|results what they mean
Aug 6, 2005
I was recentlt diagnosed HIV + about twoweeks ago - I had the results of my first bloods today My viral load was 200,000 and my CD4 count was 430. The doctor was worried about the percentage CD3 -CD4% which was 16. First, I dont really understand what this means?
Could you be kind enough to explain what these results mean ? The doctor did explain but my I didnt really comprehend.
Many thanks. Nick
| Response from Dr. Frascino
I am sorry to learn of your recent HIV diagnosis. It's not uncommon to be a bit (actually much more than a bit) confused about the laboratory tests used to monitor HIV disease. I recommend you review the information on this site, particularly the "Just Diagnosed" link that can be accessed under the heading Quick Links on The Body's home page.
Briefly, the CD4 cell count is an excellent method of gauging HIV disease progression. Together with HIV viral load determinations, it provides information as to when HAART therapy is indicated and how well a specific anti-HIV drug combination is working.
CD4 cells are a subset of T cells, which are a subset of lymphocytes. Lymphocytes help the body battle infected or cancerous cells by coordinating the body's immune response. A normal CD4 cell count in a healthy adult is approximately 600-1200 cells/mm3. CD4 cell counts can fluctuate due to a variety of factors, ranging from fatigue and stress to infections and vaccinations. HIV targets and infects CD4 cells. As HIV disease progresses, CD4 cells are destroyed, leaving HIV-positive folks increasingly vulnerable to infections and some cancers. When the CD4 count falls below 200 cells, individuals are susceptible to infections, such as PCP (Pneumocystis carinii pneumonia). As the count declines further to the 100-cell range, opportunistic infections, such as cryptosporidiosis and toxoplasmosis, become more likely. Further decline into the 50-cell range increase the risk for MAC (Mycobacterium avium complex) and CMV (cytomegalovirus).
Because CD4-cell counts are so variable they even vary with menstrual cycles in women and time of day HIV specialist physicians also monitor CD4 percentage (CD4%). This is the proportion of total lymphocytes made up of CD4 cells. This value gives similar information about immune-system integrity (and opportunistic-infection risk), similar to the absolute CD4-cell-count number. The percentage is usually more stable over time than absolute CD4 cell counts. A normal CD4 percentage in a healthy adult is 30-60%.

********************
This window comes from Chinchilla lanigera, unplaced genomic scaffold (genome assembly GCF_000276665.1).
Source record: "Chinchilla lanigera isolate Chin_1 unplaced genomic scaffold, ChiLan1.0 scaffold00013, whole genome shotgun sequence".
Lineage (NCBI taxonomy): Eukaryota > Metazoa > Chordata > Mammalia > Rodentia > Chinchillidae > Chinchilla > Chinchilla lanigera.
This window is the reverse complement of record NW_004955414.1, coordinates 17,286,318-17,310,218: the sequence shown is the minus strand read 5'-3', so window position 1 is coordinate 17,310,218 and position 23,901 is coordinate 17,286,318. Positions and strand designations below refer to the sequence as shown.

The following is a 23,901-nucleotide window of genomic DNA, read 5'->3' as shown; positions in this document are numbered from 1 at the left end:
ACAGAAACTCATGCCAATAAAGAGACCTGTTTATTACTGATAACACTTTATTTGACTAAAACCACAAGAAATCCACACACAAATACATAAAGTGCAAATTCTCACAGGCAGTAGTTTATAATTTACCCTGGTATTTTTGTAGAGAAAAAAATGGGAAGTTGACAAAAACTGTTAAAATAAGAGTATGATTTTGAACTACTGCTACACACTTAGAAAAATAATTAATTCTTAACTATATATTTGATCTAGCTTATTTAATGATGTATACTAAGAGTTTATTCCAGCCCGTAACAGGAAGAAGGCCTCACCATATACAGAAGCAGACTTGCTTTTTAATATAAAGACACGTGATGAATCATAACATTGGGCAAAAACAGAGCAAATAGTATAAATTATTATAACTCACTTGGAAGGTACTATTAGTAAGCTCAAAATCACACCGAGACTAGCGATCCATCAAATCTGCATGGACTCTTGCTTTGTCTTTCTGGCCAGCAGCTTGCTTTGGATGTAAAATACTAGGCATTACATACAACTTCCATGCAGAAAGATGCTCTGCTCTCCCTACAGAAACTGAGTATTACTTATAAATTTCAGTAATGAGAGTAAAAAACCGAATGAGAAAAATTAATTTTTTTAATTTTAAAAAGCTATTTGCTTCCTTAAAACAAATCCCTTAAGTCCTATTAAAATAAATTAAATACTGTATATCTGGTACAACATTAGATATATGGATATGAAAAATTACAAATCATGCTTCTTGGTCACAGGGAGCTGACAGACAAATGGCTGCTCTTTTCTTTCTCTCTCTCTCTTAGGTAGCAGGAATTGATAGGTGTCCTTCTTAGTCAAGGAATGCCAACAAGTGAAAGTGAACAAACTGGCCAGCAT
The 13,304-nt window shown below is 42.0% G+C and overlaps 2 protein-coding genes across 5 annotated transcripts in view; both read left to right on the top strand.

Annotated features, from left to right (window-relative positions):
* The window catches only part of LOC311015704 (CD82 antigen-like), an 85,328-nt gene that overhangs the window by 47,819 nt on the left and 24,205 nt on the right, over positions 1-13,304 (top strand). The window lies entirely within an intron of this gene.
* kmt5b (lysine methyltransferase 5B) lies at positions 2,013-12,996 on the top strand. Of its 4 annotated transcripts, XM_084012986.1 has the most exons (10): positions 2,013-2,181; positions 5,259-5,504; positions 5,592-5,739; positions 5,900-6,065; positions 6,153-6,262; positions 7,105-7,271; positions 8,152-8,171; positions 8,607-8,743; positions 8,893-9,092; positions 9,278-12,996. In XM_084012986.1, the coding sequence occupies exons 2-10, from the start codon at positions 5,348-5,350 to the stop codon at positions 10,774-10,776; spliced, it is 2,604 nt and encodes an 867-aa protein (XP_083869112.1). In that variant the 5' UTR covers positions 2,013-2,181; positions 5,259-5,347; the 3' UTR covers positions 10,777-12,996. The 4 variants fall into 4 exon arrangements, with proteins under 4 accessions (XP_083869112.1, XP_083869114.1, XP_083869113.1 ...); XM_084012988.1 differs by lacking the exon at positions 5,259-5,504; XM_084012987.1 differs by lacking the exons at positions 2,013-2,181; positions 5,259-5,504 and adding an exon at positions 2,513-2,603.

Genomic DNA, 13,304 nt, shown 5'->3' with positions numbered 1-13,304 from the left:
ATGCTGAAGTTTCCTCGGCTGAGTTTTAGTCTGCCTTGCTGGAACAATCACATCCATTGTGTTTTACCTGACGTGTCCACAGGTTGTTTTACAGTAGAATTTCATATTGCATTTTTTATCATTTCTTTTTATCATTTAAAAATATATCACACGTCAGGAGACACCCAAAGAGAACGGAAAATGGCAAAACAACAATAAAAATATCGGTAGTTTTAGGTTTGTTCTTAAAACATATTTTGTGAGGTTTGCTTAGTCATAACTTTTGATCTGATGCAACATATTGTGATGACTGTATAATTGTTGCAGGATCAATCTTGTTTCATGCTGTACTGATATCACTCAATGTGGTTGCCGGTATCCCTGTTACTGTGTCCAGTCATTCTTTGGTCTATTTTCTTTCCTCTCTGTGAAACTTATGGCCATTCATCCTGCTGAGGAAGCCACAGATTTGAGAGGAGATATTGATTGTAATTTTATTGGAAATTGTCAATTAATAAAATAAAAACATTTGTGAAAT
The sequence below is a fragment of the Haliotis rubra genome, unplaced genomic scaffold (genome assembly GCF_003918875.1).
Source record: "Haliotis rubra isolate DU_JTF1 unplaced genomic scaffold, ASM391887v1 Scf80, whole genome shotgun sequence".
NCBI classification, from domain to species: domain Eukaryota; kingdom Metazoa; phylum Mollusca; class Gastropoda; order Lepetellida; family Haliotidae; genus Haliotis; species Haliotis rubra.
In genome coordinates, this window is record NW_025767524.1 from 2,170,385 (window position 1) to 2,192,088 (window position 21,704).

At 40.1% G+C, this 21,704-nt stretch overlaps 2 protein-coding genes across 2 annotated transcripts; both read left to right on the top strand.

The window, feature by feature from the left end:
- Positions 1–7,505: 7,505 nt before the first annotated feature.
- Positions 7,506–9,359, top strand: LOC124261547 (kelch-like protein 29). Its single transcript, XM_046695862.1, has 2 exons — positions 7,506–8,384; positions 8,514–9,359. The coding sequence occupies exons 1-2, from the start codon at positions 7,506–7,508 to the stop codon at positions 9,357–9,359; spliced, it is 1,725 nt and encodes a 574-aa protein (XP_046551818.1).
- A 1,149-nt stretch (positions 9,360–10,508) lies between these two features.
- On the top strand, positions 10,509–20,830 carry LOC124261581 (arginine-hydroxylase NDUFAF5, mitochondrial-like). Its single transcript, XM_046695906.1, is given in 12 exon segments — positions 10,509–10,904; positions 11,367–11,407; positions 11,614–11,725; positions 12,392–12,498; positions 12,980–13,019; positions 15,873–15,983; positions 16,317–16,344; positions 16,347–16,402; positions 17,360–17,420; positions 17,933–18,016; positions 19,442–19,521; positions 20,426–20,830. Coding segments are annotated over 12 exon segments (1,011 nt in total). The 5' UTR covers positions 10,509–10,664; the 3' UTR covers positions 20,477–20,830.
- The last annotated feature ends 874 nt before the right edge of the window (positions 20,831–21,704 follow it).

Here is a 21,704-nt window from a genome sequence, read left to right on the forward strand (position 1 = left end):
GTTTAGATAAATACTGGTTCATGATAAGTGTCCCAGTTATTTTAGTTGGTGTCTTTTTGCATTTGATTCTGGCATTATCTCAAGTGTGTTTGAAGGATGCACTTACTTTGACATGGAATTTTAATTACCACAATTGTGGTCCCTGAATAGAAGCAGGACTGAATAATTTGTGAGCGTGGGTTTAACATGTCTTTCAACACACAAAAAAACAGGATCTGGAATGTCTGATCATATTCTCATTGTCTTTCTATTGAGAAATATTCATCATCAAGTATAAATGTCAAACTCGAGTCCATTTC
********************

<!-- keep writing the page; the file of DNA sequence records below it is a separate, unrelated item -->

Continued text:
An absolute CD4-cell count below 200 cells/ mm3 or a CD4 percentage below 14% confers a diagnosis of full-blown AIDS (as opposed to just "HIV positive").
HIV viral load tests measure the amount of genetic material (HIV) in the blood. This test is a measure of how actively HIV is replicating (multiplying). Viral loads above 100,000 copies/ml are considered high, while levels below 10,000 copies/ml are considered low. Levels of HIV too low to be measured are termed "undetectable." However, an undetectable viral load does not mean HIV has been eradicated.
To sum up, CD4 counts (absolute or percentage) reflect the integrity of the immune system or how much damage HIV has done to the immune system. HIV viral load indicates how actively HIV is multiplying.
Your HIV specialist may well be concerned that your CD4% is approaching the 14% cutoff that would signal a full-blown AIDS diagnosis and your increased susceptibility to PCP. Your high viral load could be indicative of recently being infected (viral loads are frequently quite high during the initial stages of HIV infection) or a more chronic infection with significant viral replication. A repeat CD4 count and percentage and HIV viral load in two to three months are warranted to differentiate between the two possibilities and to ascertain whether potent antiretroviral medications should be started.
Good luck, Nick! I'm here if you need me.
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